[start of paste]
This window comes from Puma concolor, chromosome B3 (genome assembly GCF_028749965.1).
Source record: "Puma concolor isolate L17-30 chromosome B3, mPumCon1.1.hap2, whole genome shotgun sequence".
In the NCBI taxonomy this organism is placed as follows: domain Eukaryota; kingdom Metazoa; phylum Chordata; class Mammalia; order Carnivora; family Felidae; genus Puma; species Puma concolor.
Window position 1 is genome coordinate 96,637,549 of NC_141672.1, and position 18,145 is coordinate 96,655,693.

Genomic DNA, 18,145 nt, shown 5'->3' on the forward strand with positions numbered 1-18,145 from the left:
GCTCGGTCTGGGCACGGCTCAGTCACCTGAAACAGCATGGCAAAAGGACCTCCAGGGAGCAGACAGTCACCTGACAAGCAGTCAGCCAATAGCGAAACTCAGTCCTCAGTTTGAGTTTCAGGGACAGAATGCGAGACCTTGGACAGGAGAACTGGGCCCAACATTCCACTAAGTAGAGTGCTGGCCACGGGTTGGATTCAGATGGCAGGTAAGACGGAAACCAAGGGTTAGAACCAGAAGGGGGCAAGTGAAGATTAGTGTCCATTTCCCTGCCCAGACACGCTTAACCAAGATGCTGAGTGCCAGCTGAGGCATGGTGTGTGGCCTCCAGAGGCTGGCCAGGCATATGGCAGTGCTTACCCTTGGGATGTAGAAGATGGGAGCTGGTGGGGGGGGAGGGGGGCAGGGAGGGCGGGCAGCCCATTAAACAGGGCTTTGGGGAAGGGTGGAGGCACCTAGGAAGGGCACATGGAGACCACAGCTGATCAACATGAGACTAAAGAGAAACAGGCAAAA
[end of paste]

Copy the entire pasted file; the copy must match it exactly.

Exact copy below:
This window comes from Puma concolor, chromosome B3 (genome assembly GCF_028749965.1).
Source record: "Puma concolor isolate L17-30 chromosome B3, mPumCon1.1.hap2, whole genome shotgun sequence".
In the NCBI taxonomy this organism is placed as follows: domain Eukaryota; kingdom Metazoa; phylum Chordata; class Mammalia; order Carnivora; family Felidae; genus Puma; species Puma concolor.
Window position 1 is genome coordinate 96,637,549 of NC_141672.1, and position 18,145 is coordinate 96,655,693.

Genomic DNA, 18,145 nt, shown 5'->3' on the forward strand with positions numbered 1-18,145 from the left:
GCTCGGTCTGGGCACGGCTCAGTCACCTGAAACAGCATGGCAAAAGGACCTCCAGGGAGCAGACAGTCACCTGACAAGCAGTCAGCCAATAGCGAAACTCAGTCCTCAGTTTGAGTTTCAGGGACAGAATGCGAGACCTTGGACAGGAGAACTGGGCCCAACATTCCACTAAGTAGAGTGCTGGCCACGGGTTGGATTCAGATGGCAGGTAAGACGGAAACCAAGGGTTAGAACCAGAAGGGGGCAAGTGAAGATTAGTGTCCATTTCCCTGCCCAGACACGCTTAACCAAGATGCTGAGTGCCAGCTGAGGCATGGTGTGTGGCCTCCAGAGGCTGGCCAGGCATATGGCAGTGCTTACCCTTGGGATGTAGAAGATGGGAGCTGGTGGGGGGGGAGGGGGGCAGGGAGGGCGGGCAGCCCATTAAACAGGGCTTTGGGGAAGGGTGGAGGCACCTAGGAAGGGCACATGGAGACCACAGCTGATCAACATGAGACTAAAGAGAAACAGGCAAAA